WATERFORD, CONN. — /TC Waterford, Conn. -- Critics might seem like the last people a budding playwright would want to have around.
But at the Eugene O'Neill Theater Center, the critics aren't scouting out hits or flops.
Known as "critic fellows," they're participants in one of the O'Neill's more unusual programs -- the National Critics Institute. An intensive series of workshops and seminars for working professionals, the Institute is held each July, concurrent with the National Playwrights Conference, one of the pre-eminent new-play programs in the country.
The word "journey" pops up repeatedly in the lingo of the O'Neill. And for playwrights and critics alike, a highlight of the journey is -- the opportunity to fail with impunity; failure is regarded as part of the learning process at the O'Neill.
Playwrights get to see their scripts presented exactly as written. The theory is that seeing a play on its feet is sometimes the best way to identify weaknesses.
Critic fellows are encouraged to experiment, to try things their editors might discourage; typical exercises include eliminating adjectives and adverbs, or writing two opposing reviews of a single play.
A former critic fellow myself, for the past two summers I have served one-week stints as a so-called "master critic," or mentor to the fellows. This year's highly diverse group included critics from Hungary and Australia, as well as one of the founders of the National Association of Black Journalists.
My job was to review their reviews, which were written exclusively as educational exercises since the O'Neill prohibits published reviews; I also critiqued their feature stories.
While critiquing one of the latter, I came across the following tongue-in-cheek summary of the experience:
"We slaved for hours for master critics, several of whom have themselves gone through the hell-month of the Critics Institute and seemed to want to inflict their bad experiences on us recruits."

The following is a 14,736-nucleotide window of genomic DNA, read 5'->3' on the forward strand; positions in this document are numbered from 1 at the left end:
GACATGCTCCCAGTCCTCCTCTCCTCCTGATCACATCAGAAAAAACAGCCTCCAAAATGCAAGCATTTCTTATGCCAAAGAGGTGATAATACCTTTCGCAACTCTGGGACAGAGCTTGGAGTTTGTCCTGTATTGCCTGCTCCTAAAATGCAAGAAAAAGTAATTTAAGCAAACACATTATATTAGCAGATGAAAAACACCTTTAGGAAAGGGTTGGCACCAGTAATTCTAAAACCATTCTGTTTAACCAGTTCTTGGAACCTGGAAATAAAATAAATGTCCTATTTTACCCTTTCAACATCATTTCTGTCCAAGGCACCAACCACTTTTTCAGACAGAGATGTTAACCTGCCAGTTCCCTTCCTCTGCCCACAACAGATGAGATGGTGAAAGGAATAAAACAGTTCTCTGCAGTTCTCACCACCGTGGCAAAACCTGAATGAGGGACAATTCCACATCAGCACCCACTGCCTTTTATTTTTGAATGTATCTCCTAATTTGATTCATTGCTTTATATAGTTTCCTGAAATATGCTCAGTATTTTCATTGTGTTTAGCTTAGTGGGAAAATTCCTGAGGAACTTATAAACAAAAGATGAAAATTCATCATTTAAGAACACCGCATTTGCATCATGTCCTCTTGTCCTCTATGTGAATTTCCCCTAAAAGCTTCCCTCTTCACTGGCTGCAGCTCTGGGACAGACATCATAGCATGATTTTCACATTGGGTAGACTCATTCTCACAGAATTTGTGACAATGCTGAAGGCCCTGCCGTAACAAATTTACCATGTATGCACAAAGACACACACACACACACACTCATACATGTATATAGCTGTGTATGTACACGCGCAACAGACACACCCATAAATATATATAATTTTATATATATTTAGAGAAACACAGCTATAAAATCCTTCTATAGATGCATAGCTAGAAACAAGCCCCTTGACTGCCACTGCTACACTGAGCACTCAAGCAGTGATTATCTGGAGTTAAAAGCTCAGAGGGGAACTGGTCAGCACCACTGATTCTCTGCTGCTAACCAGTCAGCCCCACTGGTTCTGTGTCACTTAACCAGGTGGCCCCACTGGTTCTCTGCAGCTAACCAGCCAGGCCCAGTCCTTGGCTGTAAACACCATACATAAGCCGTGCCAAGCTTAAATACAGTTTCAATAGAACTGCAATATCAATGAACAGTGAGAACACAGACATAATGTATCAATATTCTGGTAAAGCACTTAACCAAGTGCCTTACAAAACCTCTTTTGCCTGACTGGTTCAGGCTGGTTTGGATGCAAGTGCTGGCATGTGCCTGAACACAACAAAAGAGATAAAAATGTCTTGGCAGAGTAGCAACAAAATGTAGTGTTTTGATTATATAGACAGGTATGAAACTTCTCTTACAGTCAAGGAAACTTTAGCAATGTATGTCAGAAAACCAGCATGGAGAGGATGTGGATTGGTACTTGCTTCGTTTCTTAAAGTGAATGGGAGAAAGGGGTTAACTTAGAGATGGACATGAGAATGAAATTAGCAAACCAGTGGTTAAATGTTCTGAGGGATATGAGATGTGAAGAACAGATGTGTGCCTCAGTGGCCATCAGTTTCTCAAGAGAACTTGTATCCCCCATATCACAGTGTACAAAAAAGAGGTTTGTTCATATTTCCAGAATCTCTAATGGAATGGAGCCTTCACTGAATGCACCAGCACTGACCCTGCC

At least I assume it was tongue-in-cheek. True, the fellows didn't have a day off during the entire month. But what draws me back to the O'Neill isn't the opportunity to browbeat less-experienced members of my profession; for me, the appeal is twofold.
First and foremost, the O'Neill offers a chance to get back to basics, to focus on critical standards, philosophy and practices.
Deadline pressures at a daily newspaper often leave little time to analyze the fundamentals of your craft. However, examining fundamentals is at the heart of the O'Neill "process," to borrow another bit of conference terminology. What makes a play work? Who is the central character? How is the script structured? Is it inherently theatrical, or is it a television script disguised as a play?
The Critics Institute poses a parallel series of questions: What makes a review effective? What is its focus? How is it structured? Is it a genuine analysis of the play, or merely a statement of opinion?
Among the first things the critic fellows learn is that their job isn't to rewrite the script or suggest how they might have written it; their job is to deal with the play as it exists. The way I explain it is that the function of a review is to identify what a play is attempting to do and evaluate how well it succeeds.
The second appeal of the O'Neill is obvious. It provides a concentrated look at some of the country's most promising playwrights; the list of Playwrights Conference alumni reads like a Who's Who of contemporary American dramatists -- John Guare, David Henry Hwang, Wendy Wasserstein and August Wilson, to name a few.
In his preperformance speeches, Lloyd Richards, the O'Neill's artistic director, stresses that he isn't looking for next year's Broadway or off-Broadway hit -- though he wouldn't turn it down -- he's looking for a "voice." Because the conference focuses on playwriting, not on finished productions, each script receives minimal staging; two staged readings are presented in which actors carry their scripts.
The morning after the second reading, a critique session is held. All of the conference participants -- including the critic fellows -- are invited to give their reactions. Although the playwrights can also read the fellows' reviews, few do. Instead, most of the feedback comes from these conferencewide sessions.
With the exception of 58-year-old P. J. Barry, whose credits include the Broadway production of "The Octette Bridge Club" (which received a staged reading at Center Stage in 1982 and played a pre-Broadway run at the Mechanic Theatre three years later), most of the playwrights at this summer's 27th annual conference were young.